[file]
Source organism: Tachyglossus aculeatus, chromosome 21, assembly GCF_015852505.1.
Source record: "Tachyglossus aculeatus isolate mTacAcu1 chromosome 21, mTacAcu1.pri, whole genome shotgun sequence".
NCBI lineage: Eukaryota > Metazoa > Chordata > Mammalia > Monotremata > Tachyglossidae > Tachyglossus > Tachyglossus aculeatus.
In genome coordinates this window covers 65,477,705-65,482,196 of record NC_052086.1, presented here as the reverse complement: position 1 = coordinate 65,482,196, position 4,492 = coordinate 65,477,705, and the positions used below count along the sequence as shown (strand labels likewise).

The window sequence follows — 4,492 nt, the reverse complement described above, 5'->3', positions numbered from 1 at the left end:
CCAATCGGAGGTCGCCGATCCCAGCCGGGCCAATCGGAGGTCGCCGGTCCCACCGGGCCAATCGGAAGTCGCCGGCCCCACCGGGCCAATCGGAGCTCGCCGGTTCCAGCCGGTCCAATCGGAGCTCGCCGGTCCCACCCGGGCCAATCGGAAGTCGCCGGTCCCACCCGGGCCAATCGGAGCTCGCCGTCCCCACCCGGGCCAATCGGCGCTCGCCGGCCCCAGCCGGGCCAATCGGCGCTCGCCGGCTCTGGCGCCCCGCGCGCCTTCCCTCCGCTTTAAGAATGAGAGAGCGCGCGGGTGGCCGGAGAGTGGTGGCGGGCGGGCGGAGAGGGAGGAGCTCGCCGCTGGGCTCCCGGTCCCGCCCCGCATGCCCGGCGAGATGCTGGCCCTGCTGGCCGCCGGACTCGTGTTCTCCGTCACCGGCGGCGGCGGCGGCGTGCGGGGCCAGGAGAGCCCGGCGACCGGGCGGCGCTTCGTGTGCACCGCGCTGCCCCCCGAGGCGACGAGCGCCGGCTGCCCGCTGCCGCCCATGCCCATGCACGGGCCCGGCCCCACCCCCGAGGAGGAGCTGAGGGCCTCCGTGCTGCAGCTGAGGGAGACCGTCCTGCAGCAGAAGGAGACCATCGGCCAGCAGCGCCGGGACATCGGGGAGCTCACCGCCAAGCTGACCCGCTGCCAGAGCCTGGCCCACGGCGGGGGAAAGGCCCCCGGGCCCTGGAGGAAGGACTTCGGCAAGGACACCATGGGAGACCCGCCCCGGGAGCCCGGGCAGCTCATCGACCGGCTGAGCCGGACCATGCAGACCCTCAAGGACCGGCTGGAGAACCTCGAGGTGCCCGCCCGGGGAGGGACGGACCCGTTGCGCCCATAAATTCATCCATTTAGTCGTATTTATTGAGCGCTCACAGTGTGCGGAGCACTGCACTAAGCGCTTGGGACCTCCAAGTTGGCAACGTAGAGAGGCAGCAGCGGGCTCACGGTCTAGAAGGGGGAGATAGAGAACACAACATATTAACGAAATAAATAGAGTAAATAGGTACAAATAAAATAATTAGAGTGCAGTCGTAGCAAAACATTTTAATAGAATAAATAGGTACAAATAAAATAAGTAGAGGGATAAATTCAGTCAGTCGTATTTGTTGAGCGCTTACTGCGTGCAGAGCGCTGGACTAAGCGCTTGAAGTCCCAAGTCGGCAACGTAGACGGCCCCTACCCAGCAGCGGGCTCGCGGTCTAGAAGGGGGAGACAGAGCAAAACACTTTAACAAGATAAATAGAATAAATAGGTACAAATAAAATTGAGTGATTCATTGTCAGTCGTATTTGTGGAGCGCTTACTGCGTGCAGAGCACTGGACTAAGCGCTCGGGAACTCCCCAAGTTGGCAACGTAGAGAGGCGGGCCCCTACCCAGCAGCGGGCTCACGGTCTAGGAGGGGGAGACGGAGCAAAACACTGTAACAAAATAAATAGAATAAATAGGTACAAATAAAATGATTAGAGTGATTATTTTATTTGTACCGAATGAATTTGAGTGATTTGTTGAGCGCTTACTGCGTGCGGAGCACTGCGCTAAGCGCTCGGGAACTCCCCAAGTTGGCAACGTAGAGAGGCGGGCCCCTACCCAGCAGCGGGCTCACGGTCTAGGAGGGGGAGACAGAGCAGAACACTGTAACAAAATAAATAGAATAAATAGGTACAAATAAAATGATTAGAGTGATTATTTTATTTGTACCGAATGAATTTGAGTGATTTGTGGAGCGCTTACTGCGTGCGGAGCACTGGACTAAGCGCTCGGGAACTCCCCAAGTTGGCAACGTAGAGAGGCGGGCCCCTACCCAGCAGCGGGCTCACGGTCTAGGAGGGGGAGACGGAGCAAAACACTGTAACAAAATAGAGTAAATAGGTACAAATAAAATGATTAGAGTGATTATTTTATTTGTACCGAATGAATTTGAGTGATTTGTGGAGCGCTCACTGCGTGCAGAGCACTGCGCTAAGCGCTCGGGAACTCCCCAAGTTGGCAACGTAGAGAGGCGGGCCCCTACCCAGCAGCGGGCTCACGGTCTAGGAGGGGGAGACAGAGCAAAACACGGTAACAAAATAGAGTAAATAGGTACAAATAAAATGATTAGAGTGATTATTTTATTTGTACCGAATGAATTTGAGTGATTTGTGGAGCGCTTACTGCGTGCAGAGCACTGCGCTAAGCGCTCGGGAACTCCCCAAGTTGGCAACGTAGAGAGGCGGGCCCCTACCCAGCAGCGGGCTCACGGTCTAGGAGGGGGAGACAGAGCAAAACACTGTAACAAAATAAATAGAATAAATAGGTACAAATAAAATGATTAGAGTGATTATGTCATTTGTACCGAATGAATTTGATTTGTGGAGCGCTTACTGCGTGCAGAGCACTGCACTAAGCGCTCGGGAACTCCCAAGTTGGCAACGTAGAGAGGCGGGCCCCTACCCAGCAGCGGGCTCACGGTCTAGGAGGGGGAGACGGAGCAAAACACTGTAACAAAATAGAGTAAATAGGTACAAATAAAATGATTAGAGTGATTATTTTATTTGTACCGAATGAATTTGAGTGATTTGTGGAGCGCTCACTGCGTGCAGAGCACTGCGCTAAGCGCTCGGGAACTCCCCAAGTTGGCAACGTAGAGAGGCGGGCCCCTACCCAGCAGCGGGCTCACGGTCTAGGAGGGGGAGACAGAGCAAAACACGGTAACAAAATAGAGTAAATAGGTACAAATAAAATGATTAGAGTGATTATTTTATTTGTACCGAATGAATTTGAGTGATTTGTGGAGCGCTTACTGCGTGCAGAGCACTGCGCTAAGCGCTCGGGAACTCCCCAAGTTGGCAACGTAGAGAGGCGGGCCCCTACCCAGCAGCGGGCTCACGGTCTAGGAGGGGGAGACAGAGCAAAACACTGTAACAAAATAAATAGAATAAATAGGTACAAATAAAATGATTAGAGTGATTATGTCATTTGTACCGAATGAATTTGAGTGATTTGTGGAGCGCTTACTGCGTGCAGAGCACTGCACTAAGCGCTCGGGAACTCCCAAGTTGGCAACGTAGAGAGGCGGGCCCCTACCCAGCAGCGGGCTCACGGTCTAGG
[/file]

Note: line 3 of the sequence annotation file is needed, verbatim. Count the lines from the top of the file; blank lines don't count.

NCBI lineage: Eukaryota > Metazoa > Chordata > Mammalia > Monotremata > Tachyglossidae > Tachyglossus > Tachyglossus aculeatus.